RIYADH: A handout picture provided yesterday shows King Salman bin Abdulaziz chairing a virtual cabinet meeting from his office at the King Faisal Specialist Hospital late Tuesday. — AFP

RIYADH: A Jordanian couple in Saudi Arabia burst into tears of joy to be among the chosen ones for next week’s scaled-down hajj pilgrimage, but countless rejected applications have stirred resentment. For the first time in modern history, millions of pilgrims outside Saudi Arabia have been barred from the hajj - a key pillar of Islam and one of the world’s largest mass gatherings - because of a coronavirus surge.

The dramatically curtailed hajj pilgrimage in the holy city of Makkah has drawn a huge rush of applicants. Saudi officials said residents from 160 countries competed in the government-run lottery that many described as an opaque selection process - bringing elation to up to 10,000 people while leaving the vast majority disappointed.

Late Tuesday, Saudi King Salman chaired a virtual cabinet meeting from a hospital office, a day after he was admitted due to gall bladder inflammation, the Saudi Press Agency reported. The cabinet held a virtual meeting, chaired by King Salman “from his office at the King Faisal Specialist Hospital in Riyadh,” SPA said on Twitter. In the meeting, the cabinet discussed arrangements for the forthcoming hajj pilgrimage. The report was accompanied by footage from the spacious office in the hospital where the king presided over the meeting from  behind a large desk. He thanked all those who had enquired about his health, SPA said.

“With so many applicants, we hardly had a one percent chance of being selected,” said a Riyadh-based Jordanian engineer, 29, selected for the pilgrimage along with his 26-year-old wife, a health worker. “We were shocked and overjoyed.” Also among the chosen few is Nasser, a Riyadh-based Nigerian expat, euphoric at winning what he called the “golden ticket” to hajj. “This feeling cannot be described,” he told AFP.

But the Jordanian engineer, who declined to be named, said he felt compelled to delete his social media post announcing his selection, fearing he and his wife would attract the ire and envy of rejected applicants. Pilgrims typically wait for years to be chosen through a strict quota system for hajj, which last year drew some 2.5 million people. Saudi authorities initially said only around 1,000 pilgrims residing in the kingdom would be permitted for hajj, but local media reports say as many as 10,000 will be allowed.

The hajj ministry has fielded a deluge of anguished queries on Twitter. “Why reject me without giving a reason?” a woman asked the ministry, posting a screenshot of her rejected online application. “Everyone around me has been declined.” Two widows, a Nigerian and an Egyptian working in the kingdom, furiously speculated whether they had been denied the chance to attend the ritual because they had not registered a male guardian to accompany them. Others wondered if several slots had been reserved for diplomats and business and royal elites.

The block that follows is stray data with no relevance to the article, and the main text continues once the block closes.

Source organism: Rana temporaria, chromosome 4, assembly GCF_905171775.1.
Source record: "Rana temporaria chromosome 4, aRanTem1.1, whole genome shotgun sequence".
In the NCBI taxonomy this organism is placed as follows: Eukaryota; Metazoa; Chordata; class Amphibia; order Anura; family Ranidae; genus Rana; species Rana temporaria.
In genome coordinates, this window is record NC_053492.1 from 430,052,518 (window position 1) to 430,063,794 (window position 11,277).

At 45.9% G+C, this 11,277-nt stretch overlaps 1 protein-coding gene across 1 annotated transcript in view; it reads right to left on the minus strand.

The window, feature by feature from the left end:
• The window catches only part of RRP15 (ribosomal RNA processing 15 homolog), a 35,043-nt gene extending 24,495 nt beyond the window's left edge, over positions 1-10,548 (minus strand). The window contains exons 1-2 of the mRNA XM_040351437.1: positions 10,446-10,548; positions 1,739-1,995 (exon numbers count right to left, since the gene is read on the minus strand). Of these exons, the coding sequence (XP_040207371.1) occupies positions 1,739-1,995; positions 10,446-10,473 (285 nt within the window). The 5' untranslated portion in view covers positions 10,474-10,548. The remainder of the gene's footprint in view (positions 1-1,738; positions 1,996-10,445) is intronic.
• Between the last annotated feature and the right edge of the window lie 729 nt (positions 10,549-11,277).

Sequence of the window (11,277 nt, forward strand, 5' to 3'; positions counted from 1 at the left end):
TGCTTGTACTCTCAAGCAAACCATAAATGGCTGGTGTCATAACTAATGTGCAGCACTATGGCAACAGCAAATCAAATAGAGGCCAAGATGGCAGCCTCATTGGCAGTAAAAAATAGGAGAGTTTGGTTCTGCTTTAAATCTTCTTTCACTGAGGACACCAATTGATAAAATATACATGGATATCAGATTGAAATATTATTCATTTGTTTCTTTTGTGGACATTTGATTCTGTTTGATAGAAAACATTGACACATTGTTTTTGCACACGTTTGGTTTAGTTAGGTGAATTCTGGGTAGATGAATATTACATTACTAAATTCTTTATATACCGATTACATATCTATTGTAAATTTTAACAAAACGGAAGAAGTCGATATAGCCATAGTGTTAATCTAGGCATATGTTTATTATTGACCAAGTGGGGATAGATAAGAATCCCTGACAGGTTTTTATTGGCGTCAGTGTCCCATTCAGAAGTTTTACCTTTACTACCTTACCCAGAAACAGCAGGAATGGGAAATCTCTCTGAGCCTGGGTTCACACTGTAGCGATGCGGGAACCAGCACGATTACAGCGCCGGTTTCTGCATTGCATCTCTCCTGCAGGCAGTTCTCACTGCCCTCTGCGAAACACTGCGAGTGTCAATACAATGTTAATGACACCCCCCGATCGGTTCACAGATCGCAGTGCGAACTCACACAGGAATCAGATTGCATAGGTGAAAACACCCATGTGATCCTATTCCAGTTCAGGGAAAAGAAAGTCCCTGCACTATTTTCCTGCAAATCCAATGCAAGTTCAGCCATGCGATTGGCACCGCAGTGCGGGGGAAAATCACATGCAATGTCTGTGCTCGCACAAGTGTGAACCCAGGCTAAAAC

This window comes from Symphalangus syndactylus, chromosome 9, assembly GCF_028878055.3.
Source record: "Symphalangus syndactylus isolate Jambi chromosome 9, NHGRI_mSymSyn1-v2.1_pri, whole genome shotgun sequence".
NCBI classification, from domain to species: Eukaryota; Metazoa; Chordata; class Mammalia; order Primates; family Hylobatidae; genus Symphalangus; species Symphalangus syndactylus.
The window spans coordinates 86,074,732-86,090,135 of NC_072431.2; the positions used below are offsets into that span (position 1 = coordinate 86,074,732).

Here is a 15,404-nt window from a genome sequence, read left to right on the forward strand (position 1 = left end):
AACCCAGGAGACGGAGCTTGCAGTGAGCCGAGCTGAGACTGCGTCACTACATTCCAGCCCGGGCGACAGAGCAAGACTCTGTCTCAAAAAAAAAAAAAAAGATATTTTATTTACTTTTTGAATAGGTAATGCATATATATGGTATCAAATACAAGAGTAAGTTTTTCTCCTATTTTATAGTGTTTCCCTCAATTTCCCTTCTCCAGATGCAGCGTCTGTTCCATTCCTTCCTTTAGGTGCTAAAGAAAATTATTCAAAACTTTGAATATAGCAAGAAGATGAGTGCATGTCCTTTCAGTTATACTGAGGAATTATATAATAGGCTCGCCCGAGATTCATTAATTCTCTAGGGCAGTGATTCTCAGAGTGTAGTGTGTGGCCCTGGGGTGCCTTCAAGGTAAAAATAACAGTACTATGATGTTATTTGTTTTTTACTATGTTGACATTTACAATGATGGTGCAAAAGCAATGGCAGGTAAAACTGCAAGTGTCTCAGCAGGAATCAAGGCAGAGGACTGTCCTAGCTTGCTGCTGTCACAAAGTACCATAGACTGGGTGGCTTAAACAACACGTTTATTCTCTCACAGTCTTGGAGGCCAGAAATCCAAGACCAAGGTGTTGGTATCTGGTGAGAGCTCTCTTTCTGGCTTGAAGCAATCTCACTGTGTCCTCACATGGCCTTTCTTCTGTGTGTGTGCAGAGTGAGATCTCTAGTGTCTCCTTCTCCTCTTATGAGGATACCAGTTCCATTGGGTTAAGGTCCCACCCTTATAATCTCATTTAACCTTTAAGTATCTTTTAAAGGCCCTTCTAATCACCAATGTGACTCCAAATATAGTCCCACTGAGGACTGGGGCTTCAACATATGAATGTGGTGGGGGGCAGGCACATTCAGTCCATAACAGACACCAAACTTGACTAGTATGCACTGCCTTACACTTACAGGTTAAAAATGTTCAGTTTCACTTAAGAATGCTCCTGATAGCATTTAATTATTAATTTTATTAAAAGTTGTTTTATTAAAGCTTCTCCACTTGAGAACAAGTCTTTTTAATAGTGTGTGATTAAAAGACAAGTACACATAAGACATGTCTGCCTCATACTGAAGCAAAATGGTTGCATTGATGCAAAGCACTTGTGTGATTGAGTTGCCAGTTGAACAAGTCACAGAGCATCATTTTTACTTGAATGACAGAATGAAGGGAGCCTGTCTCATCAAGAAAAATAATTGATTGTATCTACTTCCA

The ministry, which did not respond to AFP’s request for comment, said Saudi pilgrims were selected from a pool of health practitioners and military personnel who have recovered from COVID-19. One man, who said he had survived the disease, tweeted: “I am a health practitioner and I had contracted coronavirus... I don’t understand why I was not chosen.”

The government invited online applications from foreign residents, saying they would make up 70 percent of the pilgrims, but did not explain how many applied or how they were picked. “Saudi authorities kept the selection process highly opaque since it is a sensitive matter,” Umar Karim, a visiting fellow at the Royal United Services Institute in London, told AFP. “Keeping it hidden from public scrutiny is meant to generate less noise about who got selected and who didn’t.”

Just a week before the hajj, an annual global media event, it remained unclear whether it would be open to the foreign press. For Saudi Arabia, curtailing the hajj was a decision fraught with political and economic peril. Selecting a few from a vast pool of contenders risks further roiling public sentiment. To be among the chosen ones adds an aura of religious prestige to this year’s pilgrimage, applicants say.

Despite the pandemic, many pilgrims consider it is safer to participate in this year’s ritual without the usual colossal crowds cramming into tiny religious sites, which make it a logistical nightmare and a health hazard. Even in a regular year, the hajj leaves pilgrims exposed to a host of viral illnesses. “A lot of people want to do the hajj this year as it will likely be less burdensome and more organized due to a smaller crowd,” said Karim.

Authorities said pilgrims will be tested for coronavirus before arriving in Makkah and are required to quarantine before and after the ritual. Pilgrims will be provided with bottled holy water from Makkah’s Zamzam well and sterilized pebbles for a stoning ritual, they added. “The only consolation,” said Farah Abu Shanab, a Riyadh-based Palestinian whose hajj application was rejected, “is that the government is pressing ahead with the pilgrimage, even if in a limited way.” - AFP